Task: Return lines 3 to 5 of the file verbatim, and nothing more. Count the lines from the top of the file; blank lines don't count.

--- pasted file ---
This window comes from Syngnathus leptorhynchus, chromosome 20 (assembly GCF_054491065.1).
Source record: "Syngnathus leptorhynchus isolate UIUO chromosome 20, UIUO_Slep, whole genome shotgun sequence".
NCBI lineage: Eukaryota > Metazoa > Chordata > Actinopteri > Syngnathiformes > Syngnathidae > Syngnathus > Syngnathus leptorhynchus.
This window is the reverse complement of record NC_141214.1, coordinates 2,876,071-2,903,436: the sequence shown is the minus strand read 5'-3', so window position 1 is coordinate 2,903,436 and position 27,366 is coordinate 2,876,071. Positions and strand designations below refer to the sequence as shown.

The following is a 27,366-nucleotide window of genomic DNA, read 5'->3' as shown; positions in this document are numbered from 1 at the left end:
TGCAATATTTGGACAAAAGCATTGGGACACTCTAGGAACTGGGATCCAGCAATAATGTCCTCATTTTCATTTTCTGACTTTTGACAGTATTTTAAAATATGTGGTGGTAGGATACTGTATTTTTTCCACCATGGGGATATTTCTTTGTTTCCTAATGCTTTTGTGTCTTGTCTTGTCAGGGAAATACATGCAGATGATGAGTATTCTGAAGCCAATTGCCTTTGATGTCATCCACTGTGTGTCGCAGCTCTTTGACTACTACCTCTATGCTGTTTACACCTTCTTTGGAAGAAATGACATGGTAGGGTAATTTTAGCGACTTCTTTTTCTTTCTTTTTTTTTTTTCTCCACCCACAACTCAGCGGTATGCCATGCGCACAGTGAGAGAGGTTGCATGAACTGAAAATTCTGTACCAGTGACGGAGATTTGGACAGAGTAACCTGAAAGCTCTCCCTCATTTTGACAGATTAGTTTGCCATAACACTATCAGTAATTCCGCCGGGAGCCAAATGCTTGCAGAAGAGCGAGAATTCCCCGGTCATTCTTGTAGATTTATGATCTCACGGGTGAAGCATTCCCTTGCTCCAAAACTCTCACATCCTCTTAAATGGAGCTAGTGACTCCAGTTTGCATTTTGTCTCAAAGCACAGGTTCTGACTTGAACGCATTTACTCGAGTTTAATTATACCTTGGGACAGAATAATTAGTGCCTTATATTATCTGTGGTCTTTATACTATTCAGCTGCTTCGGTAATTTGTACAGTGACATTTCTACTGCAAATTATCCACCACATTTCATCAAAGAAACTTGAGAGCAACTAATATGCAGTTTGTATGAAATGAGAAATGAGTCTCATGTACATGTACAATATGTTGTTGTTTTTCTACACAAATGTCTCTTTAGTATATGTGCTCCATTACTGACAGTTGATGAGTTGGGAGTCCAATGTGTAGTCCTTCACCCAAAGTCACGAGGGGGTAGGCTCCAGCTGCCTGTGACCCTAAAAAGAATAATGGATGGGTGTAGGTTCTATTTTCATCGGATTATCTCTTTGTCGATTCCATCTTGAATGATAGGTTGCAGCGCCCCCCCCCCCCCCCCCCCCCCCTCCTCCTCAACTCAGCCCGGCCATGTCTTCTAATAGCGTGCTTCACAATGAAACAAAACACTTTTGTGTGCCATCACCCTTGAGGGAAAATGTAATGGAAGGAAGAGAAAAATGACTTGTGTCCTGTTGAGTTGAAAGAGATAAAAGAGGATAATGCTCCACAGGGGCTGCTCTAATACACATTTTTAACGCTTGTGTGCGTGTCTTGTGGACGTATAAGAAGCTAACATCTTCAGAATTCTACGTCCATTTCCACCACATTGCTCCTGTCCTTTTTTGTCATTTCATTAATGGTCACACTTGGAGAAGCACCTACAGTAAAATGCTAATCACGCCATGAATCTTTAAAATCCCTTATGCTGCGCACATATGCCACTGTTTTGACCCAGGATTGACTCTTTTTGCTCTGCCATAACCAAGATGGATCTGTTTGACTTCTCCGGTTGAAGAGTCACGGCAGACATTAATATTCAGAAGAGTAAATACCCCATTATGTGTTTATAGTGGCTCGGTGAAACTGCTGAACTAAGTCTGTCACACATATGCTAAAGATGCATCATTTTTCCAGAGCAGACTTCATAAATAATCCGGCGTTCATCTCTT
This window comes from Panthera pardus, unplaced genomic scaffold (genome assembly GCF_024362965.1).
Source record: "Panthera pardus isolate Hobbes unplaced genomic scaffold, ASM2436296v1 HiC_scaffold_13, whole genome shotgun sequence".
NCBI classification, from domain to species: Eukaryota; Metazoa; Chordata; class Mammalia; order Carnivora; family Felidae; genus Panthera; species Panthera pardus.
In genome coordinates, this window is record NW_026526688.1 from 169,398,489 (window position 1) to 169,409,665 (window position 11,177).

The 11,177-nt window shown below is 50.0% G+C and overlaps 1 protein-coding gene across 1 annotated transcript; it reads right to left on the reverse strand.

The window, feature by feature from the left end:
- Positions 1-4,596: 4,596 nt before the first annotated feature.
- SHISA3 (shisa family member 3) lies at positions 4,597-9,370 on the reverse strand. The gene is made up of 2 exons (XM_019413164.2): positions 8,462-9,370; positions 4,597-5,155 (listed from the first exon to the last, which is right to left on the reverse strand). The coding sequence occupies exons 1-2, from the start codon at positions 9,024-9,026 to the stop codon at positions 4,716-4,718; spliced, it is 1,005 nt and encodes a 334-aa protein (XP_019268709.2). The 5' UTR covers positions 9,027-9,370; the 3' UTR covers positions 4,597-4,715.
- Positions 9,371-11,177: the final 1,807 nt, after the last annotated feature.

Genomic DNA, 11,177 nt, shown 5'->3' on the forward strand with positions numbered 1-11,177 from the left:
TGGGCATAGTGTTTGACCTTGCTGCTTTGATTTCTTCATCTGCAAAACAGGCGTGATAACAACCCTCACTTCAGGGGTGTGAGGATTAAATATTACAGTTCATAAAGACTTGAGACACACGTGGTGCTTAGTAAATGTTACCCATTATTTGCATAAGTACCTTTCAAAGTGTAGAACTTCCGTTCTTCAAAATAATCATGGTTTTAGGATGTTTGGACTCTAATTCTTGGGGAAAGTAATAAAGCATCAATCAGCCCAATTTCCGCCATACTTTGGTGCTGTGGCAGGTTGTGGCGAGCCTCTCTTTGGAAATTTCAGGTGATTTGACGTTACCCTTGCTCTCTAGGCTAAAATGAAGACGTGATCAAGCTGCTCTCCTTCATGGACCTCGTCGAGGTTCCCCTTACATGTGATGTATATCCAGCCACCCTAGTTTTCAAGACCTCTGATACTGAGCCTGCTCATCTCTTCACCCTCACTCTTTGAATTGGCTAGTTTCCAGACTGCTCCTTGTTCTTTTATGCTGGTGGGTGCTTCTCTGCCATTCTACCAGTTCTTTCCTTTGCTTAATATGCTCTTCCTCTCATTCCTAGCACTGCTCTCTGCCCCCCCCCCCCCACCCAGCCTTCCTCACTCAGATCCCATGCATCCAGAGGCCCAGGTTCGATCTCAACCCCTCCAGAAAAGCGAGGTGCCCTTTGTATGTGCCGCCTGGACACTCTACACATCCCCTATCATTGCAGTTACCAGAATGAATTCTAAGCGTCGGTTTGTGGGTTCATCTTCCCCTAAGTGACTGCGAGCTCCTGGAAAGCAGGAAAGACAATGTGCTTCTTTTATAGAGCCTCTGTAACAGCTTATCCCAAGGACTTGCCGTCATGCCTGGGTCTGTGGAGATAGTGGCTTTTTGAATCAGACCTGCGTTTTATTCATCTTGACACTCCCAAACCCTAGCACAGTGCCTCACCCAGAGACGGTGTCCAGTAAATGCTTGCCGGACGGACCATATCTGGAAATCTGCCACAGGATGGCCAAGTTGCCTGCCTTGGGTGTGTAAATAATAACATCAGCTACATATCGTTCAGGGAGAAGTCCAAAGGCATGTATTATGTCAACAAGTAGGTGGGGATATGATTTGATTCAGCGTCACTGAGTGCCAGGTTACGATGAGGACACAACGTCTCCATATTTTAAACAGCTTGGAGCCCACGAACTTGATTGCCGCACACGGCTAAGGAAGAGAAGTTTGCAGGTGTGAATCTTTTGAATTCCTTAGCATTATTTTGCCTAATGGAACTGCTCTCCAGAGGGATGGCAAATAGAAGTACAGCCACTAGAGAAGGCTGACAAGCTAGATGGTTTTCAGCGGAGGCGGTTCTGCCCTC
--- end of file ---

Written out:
NCBI lineage: Eukaryota > Metazoa > Chordata > Actinopteri > Syngnathiformes > Syngnathidae > Syngnathus > Syngnathus leptorhynchus.
This window is the reverse complement of record NC_141214.1, coordinates 2,876,071-2,903,436: the sequence shown is the minus strand read 5'-3', so window position 1 is coordinate 2,903,436 and position 27,366 is coordinate 2,876,071. Positions and strand designations below refer to the sequence as shown.

The following is a 27,366-nucleotide window of genomic DNA, read 5'->3' as shown; positions in this document are numbered from 1 at the left end: